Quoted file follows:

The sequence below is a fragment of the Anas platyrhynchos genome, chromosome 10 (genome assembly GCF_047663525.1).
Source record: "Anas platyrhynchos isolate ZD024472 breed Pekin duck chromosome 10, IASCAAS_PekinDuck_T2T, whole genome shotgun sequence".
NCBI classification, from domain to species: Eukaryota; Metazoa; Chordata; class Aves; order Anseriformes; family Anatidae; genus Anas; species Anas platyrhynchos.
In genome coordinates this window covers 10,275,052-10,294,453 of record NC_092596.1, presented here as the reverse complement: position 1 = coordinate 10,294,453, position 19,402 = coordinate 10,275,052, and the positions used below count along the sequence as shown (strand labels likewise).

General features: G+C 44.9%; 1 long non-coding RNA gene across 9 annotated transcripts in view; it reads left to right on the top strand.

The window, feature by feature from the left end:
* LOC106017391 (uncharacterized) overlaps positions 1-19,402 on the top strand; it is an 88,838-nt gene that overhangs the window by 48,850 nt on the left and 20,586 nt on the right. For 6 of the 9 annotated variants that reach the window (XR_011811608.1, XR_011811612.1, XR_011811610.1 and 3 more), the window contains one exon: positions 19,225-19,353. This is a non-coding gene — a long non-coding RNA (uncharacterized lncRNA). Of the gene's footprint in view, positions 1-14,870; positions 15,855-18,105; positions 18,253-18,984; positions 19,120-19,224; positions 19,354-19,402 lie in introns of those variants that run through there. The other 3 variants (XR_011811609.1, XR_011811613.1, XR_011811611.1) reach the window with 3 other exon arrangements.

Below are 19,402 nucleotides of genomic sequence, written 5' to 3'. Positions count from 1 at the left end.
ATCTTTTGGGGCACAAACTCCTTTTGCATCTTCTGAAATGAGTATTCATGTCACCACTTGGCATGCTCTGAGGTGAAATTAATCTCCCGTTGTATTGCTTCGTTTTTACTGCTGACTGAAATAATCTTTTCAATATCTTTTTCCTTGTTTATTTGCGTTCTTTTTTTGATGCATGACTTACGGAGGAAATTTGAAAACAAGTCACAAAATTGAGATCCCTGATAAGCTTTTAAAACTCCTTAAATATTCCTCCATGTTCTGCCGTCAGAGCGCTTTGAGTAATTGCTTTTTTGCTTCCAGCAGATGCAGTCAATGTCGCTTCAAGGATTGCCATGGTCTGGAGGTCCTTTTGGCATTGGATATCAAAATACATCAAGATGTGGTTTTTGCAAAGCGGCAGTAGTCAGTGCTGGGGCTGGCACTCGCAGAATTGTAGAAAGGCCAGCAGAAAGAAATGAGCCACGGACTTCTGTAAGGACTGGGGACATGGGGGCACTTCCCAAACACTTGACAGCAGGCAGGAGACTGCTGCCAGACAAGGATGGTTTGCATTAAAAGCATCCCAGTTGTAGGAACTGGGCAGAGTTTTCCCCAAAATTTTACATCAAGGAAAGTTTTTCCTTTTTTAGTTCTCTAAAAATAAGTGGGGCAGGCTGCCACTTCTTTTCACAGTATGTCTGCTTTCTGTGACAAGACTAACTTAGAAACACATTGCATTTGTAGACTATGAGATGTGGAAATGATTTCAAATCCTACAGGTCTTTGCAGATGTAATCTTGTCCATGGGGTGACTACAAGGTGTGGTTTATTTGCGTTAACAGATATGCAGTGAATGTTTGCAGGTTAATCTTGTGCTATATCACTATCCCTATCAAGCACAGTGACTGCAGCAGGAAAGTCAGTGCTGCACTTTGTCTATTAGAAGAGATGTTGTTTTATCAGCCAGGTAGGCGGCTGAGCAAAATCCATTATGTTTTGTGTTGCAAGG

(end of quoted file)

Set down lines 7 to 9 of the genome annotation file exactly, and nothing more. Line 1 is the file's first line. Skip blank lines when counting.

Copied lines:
* LOC106017391 (uncharacterized) overlaps positions 1-19,402 on the top strand; it is an 88,838-nt gene that overhangs the window by 48,850 nt on the left and 20,586 nt on the right. For 6 of the 9 annotated variants that reach the window (XR_011811608.1, XR_011811612.1, XR_011811610.1 and 3 more), the window contains one exon: positions 19,225-19,353. This is a non-coding gene — a long non-coding RNA (uncharacterized lncRNA). Of the gene's footprint in view, positions 1-14,870; positions 15,855-18,105; positions 18,253-18,984; positions 19,120-19,224; positions 19,354-19,402 lie in introns of those variants that run through there. The other 3 variants (XR_011811609.1, XR_011811613.1, XR_011811611.1) reach the window with 3 other exon arrangements.

Below are 19,402 nucleotides of genomic sequence, written 5' to 3'. Positions count from 1 at the left end.
ATCTTTTGGGGCACAAACTCCTTTTGCATCTTCTGAAATGAGTATTCATGTCACCACTTGGCATGCTCTGAGGTGAAATTAATCTCCCGTTGTATTGCTTCGTTTTTACTGCTGACTGAAATAATCTTTTCAATATCTTTTTCCTTGTTTATTTGCGTTCTTTTTTTGATGCATGACTTACGGAGGAAATTTGAAAACAAGTCACAAAATTGAGATCCCTGATAAGCTTTTAAAACTCCTTAAATATTCCTCCATGTTCTGCCGTCAGAGCGCTTTGAGTAATTGCTTTTTTGCTTCCAGCAGATGCAGTCAATGTCGCTTCAAGGATTGCCATGGTCTGGAGGTCCTTTTGGCATTGGATATCAAAATACATCAAGATGTGGTTTTTGCAAAGCGGCAGTAGTCAGTGCTGGGGCTGGCACTCGCAGAATTGTAGAAAGGCCAGCAGAAAGAAATGAGCCACGGACTTCTGTAAGGACTGGGGACATGGGGGCACTTCCCAAACACTTGACAGCAGGCAGGAGACTGCTGCCAGACAAGGATGGTTTGCATTAAAAGCATCCCAGTTGTAGGAACTGGGCAGAGTTTTCCCCAAAATTTTACATCAAGGAAAGTTTTTCCTTTTTTAGTTCTCTAAAAATAAGTGGGGCAGGCTGCCACTTCTTTTCACAGTATGTCTGCTTTCTGTGACAAGACTAACTTAGAAACACATTGCATTTGTAGACTATGAGATGTGGAAATGATTTCAAATCCTACAGGTCTTTGCAGATGTAATCTTGTCCATGGGGTGACTACAAGGTGTGGTTTATTTGCGTTAACAGATATGCAGTGAATGTTTGCAGGTTAATCTTGTGCTATATCACTATCCCTATCAAGCACAGTGACTGCAGCAGGAAAGTCAGTGCTGCACTTTGTCTATTAGAAGAGATGTTGTTTTATCAGCCAGGTAGGCGGCTGAGCAAAATCCATTATGTTTTGTGTTGCAAGG